I know, I know. We’re all in mourning. It’ll be tough to get through a policy update, but we can power through. It’s a small update, so if we all work together, it won’t be too bad.
But enough about the end of Unstable drafting. What does Rivals of Ixalan bring to the table?
To the City!
Players are not objects. For most people, this is a pretty weird statement, but if you’re a judge, this means that, until today, statuses that a player had were not explicitly defined as free information. With the addition of the city’s blessing, it’s worth tweaking those rules to bring it in line. If someone wants to know if you’ve ascended, you are required to tell them. Monarch comes along for the ride, too.
So how do we handle ascending? It’s not a trigger, so it can’t be missed. At some point, it just happens. If a player takes an illegal action because they forgot about it (or didn’t notice), treat it like any other Game Rule Violation – consider a backup, or leave the game as is. They still have the city’s blessing, though.
It’s a Lot Like Life
For a few years, we’ve had our current rules about life total tracking an announcement. They’re great and, while they can’t possibly clear up every life total discrepancy problem, they’ve reduced their frequency and difficulty quite a bit.
Poison was still out there, but it was a counter, which made it structurally different, so we left it alone. That was OK. But then energy came along and was another counter that didn’t really feel like one. So, we’re updating the life total section to be a more generic section on Stuff You Need To Track and Announce(tm), and we’ve added Energy and Poison to it. Once it becomes relevant (for life totals, that’s the start of every game!) you need to make it clear how you’re tracking it, and announce when it changes.
Related to that, we’re disallowing the use of dice for tracking these totals at Competitive and Professional Rules Enforcement Levels. It’s too easy for dice to be accidentally knocked over or intentionally manipulated. Electronic* life trackers are an acceptable solution, but paper and pen continue to be best.
(* a previous version of this referred to cell phone rather than electronic, such as a Boogie Board. Apologies for the confusion)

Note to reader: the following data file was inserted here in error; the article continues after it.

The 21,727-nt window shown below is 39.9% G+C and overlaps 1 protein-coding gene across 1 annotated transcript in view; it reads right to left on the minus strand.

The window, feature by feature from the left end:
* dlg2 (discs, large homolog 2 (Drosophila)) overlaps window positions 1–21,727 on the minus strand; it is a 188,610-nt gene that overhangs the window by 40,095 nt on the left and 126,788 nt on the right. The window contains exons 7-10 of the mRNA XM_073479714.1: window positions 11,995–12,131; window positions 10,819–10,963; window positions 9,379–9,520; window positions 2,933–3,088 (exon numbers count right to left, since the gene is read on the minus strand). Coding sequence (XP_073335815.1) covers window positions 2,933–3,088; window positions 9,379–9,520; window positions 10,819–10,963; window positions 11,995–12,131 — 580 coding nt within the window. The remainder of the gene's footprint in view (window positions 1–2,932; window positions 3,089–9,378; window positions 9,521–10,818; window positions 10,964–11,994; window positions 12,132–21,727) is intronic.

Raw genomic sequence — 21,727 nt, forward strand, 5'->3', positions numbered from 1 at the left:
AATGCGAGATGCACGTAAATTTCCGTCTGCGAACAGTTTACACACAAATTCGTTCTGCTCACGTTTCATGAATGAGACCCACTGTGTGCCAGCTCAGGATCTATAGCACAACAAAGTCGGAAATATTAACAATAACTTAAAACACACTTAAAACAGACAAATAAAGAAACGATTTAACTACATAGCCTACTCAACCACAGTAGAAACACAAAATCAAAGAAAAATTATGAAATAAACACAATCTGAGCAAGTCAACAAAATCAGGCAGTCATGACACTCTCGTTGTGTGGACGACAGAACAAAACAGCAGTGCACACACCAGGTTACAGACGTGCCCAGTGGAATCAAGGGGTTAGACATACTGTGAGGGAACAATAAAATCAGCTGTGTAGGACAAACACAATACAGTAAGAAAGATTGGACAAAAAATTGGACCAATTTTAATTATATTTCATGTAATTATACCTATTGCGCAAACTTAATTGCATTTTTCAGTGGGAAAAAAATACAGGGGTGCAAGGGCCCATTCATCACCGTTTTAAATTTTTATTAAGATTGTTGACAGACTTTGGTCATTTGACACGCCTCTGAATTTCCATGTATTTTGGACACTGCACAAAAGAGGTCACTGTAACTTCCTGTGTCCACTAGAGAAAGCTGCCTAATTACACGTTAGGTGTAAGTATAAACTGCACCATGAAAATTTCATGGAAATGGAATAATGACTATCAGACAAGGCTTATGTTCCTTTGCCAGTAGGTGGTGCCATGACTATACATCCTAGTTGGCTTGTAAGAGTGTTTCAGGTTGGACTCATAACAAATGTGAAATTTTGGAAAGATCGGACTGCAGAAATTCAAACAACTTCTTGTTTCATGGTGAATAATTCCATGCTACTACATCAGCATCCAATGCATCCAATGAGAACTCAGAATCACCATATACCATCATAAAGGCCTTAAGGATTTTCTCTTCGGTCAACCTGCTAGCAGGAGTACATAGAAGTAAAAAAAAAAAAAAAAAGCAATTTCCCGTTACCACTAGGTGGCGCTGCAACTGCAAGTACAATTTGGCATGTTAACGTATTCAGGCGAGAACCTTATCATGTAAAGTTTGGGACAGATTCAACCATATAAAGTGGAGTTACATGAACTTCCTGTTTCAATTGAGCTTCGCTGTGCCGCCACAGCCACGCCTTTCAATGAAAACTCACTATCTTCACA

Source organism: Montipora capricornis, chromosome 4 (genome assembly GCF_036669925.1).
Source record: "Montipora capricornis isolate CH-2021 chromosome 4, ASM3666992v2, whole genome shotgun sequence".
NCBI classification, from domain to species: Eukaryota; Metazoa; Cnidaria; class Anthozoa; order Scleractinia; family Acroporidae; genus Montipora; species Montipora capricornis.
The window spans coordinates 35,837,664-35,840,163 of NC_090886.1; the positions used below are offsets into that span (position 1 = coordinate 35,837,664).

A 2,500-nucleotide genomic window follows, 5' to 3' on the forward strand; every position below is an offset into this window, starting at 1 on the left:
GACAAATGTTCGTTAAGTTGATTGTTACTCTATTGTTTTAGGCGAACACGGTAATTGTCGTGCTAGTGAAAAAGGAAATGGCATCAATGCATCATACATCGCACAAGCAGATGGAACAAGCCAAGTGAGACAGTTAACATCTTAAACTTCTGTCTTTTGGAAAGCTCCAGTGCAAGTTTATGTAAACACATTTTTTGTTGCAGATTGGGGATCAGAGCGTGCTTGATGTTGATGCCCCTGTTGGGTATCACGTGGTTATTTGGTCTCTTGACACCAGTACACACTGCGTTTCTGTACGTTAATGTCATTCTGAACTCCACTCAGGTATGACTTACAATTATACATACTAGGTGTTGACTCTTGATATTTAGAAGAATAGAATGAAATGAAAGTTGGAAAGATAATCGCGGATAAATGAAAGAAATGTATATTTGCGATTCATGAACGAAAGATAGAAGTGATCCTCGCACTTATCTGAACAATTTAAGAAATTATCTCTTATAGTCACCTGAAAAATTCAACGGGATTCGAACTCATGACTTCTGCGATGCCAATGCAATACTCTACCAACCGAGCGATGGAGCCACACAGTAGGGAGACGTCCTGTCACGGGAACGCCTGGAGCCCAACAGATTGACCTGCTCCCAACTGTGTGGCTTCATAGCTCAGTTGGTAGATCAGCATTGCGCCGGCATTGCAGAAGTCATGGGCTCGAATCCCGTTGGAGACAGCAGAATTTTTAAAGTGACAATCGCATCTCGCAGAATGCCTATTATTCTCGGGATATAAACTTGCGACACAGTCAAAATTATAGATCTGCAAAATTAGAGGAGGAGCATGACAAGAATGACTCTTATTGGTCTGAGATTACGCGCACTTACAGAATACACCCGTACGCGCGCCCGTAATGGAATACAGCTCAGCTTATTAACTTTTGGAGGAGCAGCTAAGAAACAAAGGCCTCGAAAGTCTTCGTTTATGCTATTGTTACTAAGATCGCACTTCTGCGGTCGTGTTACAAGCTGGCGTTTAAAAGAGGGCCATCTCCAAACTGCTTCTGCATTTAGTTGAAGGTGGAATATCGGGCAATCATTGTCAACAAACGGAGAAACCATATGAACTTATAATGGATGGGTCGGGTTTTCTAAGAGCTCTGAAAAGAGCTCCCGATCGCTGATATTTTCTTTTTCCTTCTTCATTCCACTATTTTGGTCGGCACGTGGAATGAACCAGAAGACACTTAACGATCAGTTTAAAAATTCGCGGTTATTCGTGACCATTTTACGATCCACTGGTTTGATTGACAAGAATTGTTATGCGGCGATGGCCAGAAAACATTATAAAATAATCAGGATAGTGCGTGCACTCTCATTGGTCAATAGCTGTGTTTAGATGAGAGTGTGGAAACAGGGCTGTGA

Look! A Monkey!
Unstable drafting was amazing. And it was sanctioned (casual)! Unstable Commander was hilarious. And it was sanctioned (casual)! It just required you to close your eyes a little bit and pretend a section of the MTR – the one that defined silver-bordered as not part of the definition of a Magic card – didn’t exist. Now we don’t have to hand-wave; silver bordered cards are real Magic cards. They’re only allowed in formats that explicitly permit them, but they’re sanctionable there.
* In an effort to be a little clearer, the shortcut about retaining priority has been split into two. One covers auto-passing priority and the other what happens when someone adds mutiple objects to the stack. There’s no policy change here.
* In a similar vein, we’ve tweaked the wording on Bribery to make it clear that the restriction on prizes already won still applies to the finals exception. You can only discuss prizes you’re going to receive, not ones you received previously in the tournament.
* Partial backups have a weird side effect in that they can cause triggers to occur that would not have happened if you backed up the game normally. The rules for partial backups now take that into account and you consider the game state at the time the error was made in assessing triggers on the battlefield. The text in this section also got cleaned up a bit.
* Speaking of backups, the last few sentences on how to perform them have been reworded. The single-shuffle at the end was a time-saver, but it did sometimes make it harder to figure out, so you can shuffle to back up shuffles at the appropriate time now (though feel free to just do it at the end if it’s clear). The other change is that if a player learns about cards through scrying, but hasn’t drawn them yet, those cards can be shuffled away as part of the process. Be careful if they’ve gone into the hand, though. Those should normally end up on top.
A Quiet Update
That’s it! Thanks to everyone who sent in suggestions, including Jess Dunks, Steven Zwanger, George Gavrilita, Mark Brown, Salvatore La Terra, Jonah Kellman and Joseph Steet. We can’t always fix everything, but it’s good to hear the suggestions!
One More Thing
Way back in the misty days of 2012, there was a bit of kerfluffle over Cavern of Souls. It is one of very few times, if not the only time, where policy philosophy and the desired outcome conflicted enough to engender a specific ruling override. You can read all about it in a great article that Matt Tabak wrote discussing the situation. All was good.
But, there’s not really any place to put this information. It’s not a Comprehensive Rules issue, so it doesn’t belong in Gatherer. It’s not a Tournament Rules issue, as it’s (philosophy) errata to a single card and there hasn’t been any other cases over the years. We’d have to have a section titled “Cavern of Souls.” So, instead we’ve relied upon generational knowledge to pass it down. And, we’re seeing now that some folks aren’t aware of this ruling. So, I’m mentioning it again to fill in the knowledge gaps a bit. Seriously, go read the article. It’s well worth your time.